Deep within the South American continent lays one of the worlds most fascinating and enigmatic environments, the Amazon Jungle. Bizarre creatures roam the dense impenetrable forest with alien-like limbs and fluoro skin full of poison, alongside uncontacted tribes of primitive Indians. The Amazon is like an ecological war zone with every animal, plant, insect and organism defending itself against one another, battling for air, sun, water and a precarious place in this untamed wilderness. We survived twelve days travelling slowly along the Amazon River, now that we had hit dry land we were eager to launch ourselves into the depths of the unknown to learn how this fascinating ecosystem thrives.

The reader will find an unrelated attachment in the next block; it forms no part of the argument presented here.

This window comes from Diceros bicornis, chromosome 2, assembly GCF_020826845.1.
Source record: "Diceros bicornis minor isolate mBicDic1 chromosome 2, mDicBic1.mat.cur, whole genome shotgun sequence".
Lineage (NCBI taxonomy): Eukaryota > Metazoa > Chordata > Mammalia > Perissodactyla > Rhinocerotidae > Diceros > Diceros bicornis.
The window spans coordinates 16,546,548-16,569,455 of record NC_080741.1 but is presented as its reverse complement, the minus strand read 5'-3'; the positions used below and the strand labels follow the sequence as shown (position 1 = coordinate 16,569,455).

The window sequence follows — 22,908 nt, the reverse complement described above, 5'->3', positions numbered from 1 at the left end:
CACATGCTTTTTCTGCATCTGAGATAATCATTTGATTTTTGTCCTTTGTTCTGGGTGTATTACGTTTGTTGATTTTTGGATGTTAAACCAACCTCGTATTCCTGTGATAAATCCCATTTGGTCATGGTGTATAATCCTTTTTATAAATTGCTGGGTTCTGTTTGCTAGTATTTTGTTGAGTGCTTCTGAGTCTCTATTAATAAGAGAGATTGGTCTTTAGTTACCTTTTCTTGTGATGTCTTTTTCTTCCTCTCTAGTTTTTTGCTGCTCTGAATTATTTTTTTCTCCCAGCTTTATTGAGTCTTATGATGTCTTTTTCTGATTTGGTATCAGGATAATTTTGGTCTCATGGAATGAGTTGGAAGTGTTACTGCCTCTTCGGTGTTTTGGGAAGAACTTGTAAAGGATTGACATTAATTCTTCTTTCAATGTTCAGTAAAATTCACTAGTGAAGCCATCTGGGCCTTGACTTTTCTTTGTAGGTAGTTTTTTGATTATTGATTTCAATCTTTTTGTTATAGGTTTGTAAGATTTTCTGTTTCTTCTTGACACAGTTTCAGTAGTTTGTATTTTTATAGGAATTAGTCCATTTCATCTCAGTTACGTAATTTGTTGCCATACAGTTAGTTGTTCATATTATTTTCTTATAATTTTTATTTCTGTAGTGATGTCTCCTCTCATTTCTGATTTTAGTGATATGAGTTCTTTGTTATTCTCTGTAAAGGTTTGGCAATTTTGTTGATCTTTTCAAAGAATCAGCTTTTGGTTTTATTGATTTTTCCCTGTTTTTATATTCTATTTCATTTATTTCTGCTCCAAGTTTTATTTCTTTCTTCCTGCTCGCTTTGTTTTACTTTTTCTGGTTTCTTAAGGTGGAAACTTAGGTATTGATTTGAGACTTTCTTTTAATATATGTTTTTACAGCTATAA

As a land locked country Paraguay certainly doesn’t suffer from a lack of water. Lying to the north-east of the country, and shared with Brazil, is the world’s largest wetland, the Pantanal. Dissecting Paraguay in half is the immense Paraguay River, the great drainage system of the Pantanal which empties its waters thousands of kilometres away in the Atlantic Ocean. The Rio Paragauy is the lifeblood of this isolated region of northern Paraguay, acting as the primary source of transportation for people, animals, food and goods to the communities spread along the river banks. To experience this alternative way of life we jumped onboard an old, very slow, rickety river boat called the ‘Aquidaban’, the only commercial trade and passenger boat which traverses these remote waters, to visit a small community called Fuerte Olimpo. The days ahead would require patience and a cool head in an otherwise steaming hot environment – a challenge of our resolve to travel like locals.